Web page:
vor 1 Jahr

Issue 02/2017

  • Text
  • Bioplastics
  • Packaging
  • Biodegradable
  • Materials
  • Products
  • Biobased
  • Films
  • Plastics
  • Compostable
  • Germany

Report By: Michael

Report By: Michael Thielen Bioplastics Survey In our previous issue, we started a new series “special focus on certain geographical areas”. Our idea is to conduct simple surveys in various countries and regions around the world, in order to gain an idea about the general perception of bioplastics in these countries. In this second edition of this new series, we again visited shopping centers in a number of towns, this time in Germany and Austria, where we interviewed at random a (non-representative) number of regular people – average citizens who were not expected to have any special knowledge of or connection with bioplastics. Of course, while Germany and Austria are close neighbors, they are two completely different countries, each with its own array of cultural peculiarities. The people in both countries speak German, albeit with slightly (?) different accents or dialects. The results of the surveys, however, were so similar in both countries, that we could easily include all the results in a single set of graphs. Of those we interviewed, 46 % were male and 54 % were female. About 80 % were aged between 20 and 40, while 20 % were between the ages of 40 and 60. This represents the average distribution of people browsing these particular shopping centers. When asked whether they knew what bioplastics were, a markedly small percentage (18%) responded with yes (and went on to back this up by correctly defining these as materials of biobased origin and/or with biodegradable features). We did find that the people in the city of Cologne, with its one million inhabitants, were slightly better informed than those in Mönchengladbach (Germany, population 260,000) and Salzburg (Austria, population 150,000). Overall, the other 82 % all indicated that they were interested in hearing more about what bioplastics were. We briefly explained that conventional plastics were made from oil, a scarce and non-renewable resource, and that burning petroleum-based products contributed to the rising levels of atmospheric carbon dioxide. We talked about how biobased plastics can be made from renewable resources or waste streams, such as corn, sugar beet, sugar cane or, e.g., waste starch from the potato industry and pointed out that biodegradable/compostable plastics (whether biobased or otherwise) also had significant benefits to offer, depending on the application. The majority of our interviewees responded positively to our explanation, expressing the opinion that bioplastics were better for the environment, with fewer harmful effects on the climate. A few saw bioplastics a way for them personally to actually do something about climate change. Asked whether they would buy products made of bioplastics, if they should happen to see them on display at the store, all confirmed that they would. Yet, echoing the interviewed Dutch shoppers in the previous edition, here again “only” 90 % reported that they would be willing to pay more for such products, with most responding: “a little more, yes”, or “but not twice as much”… In sum, consumers who know about or are aware of bioplastics and their potential are still a minority. Yet, once informed, and given the opportunity, consumers – at least those we interviewed- indicate that they would opt for products using bioplastics and even be willing to pay a small premium. This indicates an obvious need for comprehensive end consumer education. Consumer behavior can make a significant impact on the ways products affect the environment. Educating consumers about bioplastics offers a huge opportunity to promote these materials and to effect positive changes in the shopping choices people make. female 20-40 years 40-60 years Do you know what bioplastics are? Would you buy? Would you pay more? male YES 18% NO 86% YES 100% NO 0% YES 90% NO 10% 54% 57% 53,3% 57% 43% 46% 43% 46,7% 100% 78% 22% 80% 20% 80% 20% 100% 50% 50% 46 bioplastics MAGAZINE [02/17] Vol. 12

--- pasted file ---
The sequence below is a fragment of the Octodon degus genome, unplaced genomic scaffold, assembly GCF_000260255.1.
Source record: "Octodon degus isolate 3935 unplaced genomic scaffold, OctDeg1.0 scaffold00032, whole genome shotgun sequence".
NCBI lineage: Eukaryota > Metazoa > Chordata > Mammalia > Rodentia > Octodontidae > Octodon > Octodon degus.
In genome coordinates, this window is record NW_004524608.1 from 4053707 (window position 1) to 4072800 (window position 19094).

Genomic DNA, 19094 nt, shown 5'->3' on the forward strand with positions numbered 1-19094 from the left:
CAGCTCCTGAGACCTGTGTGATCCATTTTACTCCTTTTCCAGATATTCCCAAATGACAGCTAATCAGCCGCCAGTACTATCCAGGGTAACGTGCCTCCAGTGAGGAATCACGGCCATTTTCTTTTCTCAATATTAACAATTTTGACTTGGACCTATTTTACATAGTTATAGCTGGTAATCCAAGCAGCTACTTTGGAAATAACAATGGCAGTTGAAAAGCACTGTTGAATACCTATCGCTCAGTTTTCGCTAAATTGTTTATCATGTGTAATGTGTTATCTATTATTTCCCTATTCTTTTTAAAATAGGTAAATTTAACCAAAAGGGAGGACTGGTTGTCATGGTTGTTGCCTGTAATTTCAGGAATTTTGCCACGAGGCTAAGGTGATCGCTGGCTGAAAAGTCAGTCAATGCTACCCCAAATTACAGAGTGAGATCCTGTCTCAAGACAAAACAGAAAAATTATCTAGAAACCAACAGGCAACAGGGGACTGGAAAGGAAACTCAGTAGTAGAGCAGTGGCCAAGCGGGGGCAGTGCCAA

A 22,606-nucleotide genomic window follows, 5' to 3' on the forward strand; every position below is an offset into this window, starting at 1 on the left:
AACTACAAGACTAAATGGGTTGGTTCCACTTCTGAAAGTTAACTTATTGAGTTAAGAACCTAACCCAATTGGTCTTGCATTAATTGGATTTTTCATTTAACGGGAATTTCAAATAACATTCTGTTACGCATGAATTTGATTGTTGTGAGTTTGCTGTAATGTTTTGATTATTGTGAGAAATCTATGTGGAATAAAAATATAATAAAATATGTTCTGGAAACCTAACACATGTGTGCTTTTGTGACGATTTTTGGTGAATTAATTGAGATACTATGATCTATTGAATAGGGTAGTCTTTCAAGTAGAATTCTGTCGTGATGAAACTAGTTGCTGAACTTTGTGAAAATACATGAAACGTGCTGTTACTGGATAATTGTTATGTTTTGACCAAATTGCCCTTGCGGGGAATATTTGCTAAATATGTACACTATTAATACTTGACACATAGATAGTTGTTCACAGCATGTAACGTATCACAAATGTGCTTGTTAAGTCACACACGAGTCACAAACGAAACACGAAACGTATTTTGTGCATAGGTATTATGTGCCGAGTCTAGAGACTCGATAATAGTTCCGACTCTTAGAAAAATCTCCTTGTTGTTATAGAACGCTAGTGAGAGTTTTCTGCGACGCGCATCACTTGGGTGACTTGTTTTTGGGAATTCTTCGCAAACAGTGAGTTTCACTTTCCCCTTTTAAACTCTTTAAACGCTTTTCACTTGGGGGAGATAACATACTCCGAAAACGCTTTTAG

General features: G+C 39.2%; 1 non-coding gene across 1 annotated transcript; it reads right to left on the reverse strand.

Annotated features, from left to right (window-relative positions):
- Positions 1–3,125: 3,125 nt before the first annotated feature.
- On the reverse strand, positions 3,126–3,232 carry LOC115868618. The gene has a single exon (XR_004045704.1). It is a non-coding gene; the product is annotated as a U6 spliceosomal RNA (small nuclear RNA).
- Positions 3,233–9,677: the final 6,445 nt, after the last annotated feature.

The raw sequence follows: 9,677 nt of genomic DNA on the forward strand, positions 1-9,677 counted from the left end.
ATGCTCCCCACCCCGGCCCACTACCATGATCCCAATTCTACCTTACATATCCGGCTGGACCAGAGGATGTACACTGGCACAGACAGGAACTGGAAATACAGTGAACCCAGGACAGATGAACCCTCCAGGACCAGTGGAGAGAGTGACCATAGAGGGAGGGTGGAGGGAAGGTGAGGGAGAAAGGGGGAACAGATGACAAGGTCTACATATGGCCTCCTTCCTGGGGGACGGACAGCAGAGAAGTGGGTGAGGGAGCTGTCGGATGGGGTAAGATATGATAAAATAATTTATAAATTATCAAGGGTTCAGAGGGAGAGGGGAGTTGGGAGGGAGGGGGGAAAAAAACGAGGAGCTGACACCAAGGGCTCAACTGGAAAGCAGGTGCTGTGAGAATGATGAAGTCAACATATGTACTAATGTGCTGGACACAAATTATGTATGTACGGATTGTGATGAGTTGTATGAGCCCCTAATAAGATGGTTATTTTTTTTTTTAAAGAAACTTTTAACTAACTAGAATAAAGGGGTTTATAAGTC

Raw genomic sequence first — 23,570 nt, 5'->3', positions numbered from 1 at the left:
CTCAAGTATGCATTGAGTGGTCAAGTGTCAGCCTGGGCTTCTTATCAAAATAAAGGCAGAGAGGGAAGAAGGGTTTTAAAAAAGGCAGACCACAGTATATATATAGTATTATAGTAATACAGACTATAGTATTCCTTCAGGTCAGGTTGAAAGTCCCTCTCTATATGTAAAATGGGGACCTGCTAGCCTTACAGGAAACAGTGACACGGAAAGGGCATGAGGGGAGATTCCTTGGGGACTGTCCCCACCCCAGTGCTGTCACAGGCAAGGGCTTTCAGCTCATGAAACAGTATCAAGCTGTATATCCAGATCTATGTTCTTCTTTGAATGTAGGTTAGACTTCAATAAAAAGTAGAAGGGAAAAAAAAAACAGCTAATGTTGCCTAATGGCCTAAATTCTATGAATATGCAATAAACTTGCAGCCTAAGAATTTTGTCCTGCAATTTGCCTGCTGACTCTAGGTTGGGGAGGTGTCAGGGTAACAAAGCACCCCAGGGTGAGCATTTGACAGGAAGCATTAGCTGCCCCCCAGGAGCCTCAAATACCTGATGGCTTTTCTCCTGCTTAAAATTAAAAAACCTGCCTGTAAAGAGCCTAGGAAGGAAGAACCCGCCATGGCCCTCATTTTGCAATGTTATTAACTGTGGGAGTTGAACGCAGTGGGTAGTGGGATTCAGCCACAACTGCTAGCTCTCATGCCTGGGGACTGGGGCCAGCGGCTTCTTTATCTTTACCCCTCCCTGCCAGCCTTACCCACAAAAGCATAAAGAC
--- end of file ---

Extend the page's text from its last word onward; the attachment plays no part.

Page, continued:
From Science and Research Thermochromic bio-pigments Chromogenic materials change colour or transparency depending on temperature, electrical voltage, pressure or exposure to light. In thermochromic materials, a pre-determined temperature change triggers this change in colour. For example, in the food industry, thermochromic packaging can reveal whether the refrigeration chain has been interrupted. The temperature-sensitive additives used in this application are currently only available on the market as oil-based pigments. “In particular bioplastics – which will play a major role in day-to-day life in the future – lose their biobased status when commercially available thermochromic dyes are added. Our department has already demonstrated that the idea of thermochromic bioplastics can work. This is why we would like to use renewable raw materials when developing these materials for various applications,” explains Department head Christian Rabe. The move to Potsdam- Golm (Germany) enables the eight-person team to profit from the 25 years of expertise at the Fraunhofer Institute for Applied Polymer Research (IAP) in the area of biopolymer research, and to take advantage of synergies. These relate to the access to technologies and characterization methods, as well as a more intensive exchange of knowledge with members of the Biopolymers research division. In addition to integrating thermochromic effects into biopolymers, the department Chromogenic Polymers, at its new location in the Science Park in Golm, is currently focusing on the development of particularly stable electrochromic windows for architectural applications or boat-building, and irreversible thermochromic packaging films. MT Christian Rabe’s bio-based thermochromic dyes will enable purely biobased materials to change color in the future (Photo Till Budde, Fraunhofer IAP) bioplastics MAGAZINE [02/17] Vol. 12 47